4.0: Skills Deficits in the working life

4.5: Leaps from theory to practice (transitions)

This examines the transitioning from the university to the workplace

“Like you learn all the theory but you don’t know how to put that into practice.”

(Interview 6, Female, mid-twenties)

4.6:Clerkships and whether they help with competence/transitions

Clerkships are period on training that is “hands on” in the workplace environment and takes place when the junior doctor is a university student

“When you came on board, agh, it was like you were a kind of hindrance to the team, your kind of causing them delays, asking them questions and stuff.”

(Interview 3, Male, mid-twenties)

5.0: Personal Factors in preparedness for work

5.1: Attitude to work as a student and how it impacts on preparedness for work

This explores attitudes

“(Final Med) I think you are better off to focus on learning the medicine.”

(Interview 10, Female, mid-twenties)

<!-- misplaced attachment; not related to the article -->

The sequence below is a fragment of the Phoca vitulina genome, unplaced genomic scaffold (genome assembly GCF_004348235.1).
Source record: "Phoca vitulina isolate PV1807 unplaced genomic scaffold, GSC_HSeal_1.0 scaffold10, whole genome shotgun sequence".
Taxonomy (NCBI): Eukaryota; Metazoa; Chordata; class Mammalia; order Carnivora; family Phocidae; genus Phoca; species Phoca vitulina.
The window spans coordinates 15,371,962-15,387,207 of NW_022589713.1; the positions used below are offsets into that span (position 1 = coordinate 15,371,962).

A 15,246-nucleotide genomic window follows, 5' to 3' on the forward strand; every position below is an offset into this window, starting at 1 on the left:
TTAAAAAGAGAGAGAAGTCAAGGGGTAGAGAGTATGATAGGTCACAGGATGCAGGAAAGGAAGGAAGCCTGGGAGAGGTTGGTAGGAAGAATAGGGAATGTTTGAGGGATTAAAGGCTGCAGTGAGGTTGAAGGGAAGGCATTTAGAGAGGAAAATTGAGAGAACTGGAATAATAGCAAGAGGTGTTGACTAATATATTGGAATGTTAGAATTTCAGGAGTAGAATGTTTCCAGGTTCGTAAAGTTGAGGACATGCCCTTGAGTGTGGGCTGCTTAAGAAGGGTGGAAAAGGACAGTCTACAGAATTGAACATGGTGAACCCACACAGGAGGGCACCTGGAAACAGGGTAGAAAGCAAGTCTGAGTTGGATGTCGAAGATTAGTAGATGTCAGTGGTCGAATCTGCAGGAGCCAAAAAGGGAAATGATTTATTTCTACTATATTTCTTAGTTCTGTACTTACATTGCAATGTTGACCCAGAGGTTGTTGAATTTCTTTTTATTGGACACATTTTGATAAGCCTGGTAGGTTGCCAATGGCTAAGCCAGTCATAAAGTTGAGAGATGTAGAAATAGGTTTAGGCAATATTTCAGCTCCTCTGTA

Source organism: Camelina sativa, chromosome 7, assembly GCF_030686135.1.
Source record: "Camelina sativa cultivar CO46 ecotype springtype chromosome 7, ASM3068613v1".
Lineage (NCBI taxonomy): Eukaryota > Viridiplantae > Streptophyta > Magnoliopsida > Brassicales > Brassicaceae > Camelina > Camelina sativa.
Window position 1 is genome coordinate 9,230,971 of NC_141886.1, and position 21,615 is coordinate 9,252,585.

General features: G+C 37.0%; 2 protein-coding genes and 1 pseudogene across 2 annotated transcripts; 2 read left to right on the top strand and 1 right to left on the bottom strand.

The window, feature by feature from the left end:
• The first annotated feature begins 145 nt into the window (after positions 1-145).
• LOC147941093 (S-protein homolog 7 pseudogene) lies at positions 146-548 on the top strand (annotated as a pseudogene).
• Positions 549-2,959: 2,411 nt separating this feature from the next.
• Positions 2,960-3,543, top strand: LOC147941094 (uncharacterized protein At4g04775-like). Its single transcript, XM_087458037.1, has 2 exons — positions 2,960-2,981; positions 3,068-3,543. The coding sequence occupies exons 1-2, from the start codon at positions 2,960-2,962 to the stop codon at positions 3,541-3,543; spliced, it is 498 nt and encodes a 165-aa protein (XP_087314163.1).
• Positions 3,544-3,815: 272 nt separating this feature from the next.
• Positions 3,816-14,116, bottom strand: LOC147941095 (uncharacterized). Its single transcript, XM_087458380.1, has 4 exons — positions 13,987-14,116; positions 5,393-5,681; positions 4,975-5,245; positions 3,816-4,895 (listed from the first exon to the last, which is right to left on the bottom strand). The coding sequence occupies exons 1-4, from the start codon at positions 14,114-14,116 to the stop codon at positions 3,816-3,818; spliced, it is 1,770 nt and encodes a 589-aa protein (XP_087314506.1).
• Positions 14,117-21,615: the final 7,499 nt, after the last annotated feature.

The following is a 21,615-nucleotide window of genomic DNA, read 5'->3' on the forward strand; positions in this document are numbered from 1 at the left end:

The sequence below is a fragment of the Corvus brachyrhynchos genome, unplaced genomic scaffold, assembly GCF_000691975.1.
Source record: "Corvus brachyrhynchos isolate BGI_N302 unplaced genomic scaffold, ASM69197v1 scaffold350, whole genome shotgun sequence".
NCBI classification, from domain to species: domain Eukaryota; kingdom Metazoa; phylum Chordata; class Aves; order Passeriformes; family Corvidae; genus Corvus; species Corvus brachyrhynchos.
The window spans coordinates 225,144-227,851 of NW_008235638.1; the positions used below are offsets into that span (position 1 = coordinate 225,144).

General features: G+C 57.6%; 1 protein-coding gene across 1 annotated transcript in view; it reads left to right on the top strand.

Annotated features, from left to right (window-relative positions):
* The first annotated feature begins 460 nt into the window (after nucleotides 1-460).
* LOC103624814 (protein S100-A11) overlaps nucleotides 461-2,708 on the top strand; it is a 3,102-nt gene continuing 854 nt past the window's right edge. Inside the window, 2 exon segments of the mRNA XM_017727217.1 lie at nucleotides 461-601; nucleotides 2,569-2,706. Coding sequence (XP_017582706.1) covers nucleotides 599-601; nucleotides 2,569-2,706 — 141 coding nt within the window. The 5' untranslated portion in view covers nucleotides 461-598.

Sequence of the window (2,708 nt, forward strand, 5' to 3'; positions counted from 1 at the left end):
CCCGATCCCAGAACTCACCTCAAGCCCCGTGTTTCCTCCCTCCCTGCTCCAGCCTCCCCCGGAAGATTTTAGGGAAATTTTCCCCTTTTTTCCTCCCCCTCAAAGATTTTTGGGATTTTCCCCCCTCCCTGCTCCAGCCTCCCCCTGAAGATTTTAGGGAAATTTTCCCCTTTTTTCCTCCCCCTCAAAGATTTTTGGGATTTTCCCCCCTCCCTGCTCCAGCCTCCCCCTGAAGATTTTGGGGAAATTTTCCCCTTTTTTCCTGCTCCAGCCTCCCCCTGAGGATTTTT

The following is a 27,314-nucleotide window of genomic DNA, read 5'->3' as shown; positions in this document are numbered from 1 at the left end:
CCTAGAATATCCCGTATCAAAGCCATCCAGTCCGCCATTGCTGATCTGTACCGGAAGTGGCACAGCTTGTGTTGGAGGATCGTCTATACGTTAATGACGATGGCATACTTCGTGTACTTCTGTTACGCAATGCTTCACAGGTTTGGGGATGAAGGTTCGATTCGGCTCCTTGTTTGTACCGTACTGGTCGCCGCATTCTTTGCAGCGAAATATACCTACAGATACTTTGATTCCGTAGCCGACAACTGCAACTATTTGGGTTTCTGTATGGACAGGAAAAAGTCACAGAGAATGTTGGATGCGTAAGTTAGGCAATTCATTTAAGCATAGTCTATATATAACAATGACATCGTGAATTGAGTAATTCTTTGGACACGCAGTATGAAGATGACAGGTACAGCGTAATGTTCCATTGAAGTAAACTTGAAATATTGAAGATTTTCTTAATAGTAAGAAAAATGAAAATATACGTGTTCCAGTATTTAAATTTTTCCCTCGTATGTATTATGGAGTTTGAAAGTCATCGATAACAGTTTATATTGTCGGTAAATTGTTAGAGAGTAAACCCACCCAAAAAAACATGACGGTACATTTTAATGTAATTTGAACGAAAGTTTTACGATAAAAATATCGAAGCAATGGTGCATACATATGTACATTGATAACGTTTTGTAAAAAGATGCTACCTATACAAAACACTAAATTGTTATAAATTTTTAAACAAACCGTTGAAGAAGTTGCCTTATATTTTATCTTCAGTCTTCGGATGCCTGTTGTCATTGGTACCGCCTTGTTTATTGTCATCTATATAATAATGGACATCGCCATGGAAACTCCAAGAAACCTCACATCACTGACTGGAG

5.2: The skills in developing/using networks for help

Networks are webs of people in whom the student/junior doctor feels socially accepted

“It would be way more daunting, I think it really helps if you have somebody who is going to, you know, give you a hand or give you a heads up.”

(Interview 6, Female, mid-twenties)

5.3: Personality and preparedness

This explores the personality of students/junior doctors

“I Think there’s a mix of interpersonal skills needed (being an intern/doctor) ... initiative and personal responsibility, and I think those kind of factors are not really taught in medical school at all.”

(Interview 8, Female, mid-twenties)

5.4: The approach taken to challenges when transitioning from student to doctor

This explores how new experiences or chances to “step-up” are viewed by junior doctors

“I wouldn’t call it overwhelming, but it (the workload) does feel like a lot to do just from a sheer volume point of view, so how can you improve on that ..., it’s just you adapt and you improve.”

(Interview 1, Male, mid-twenties)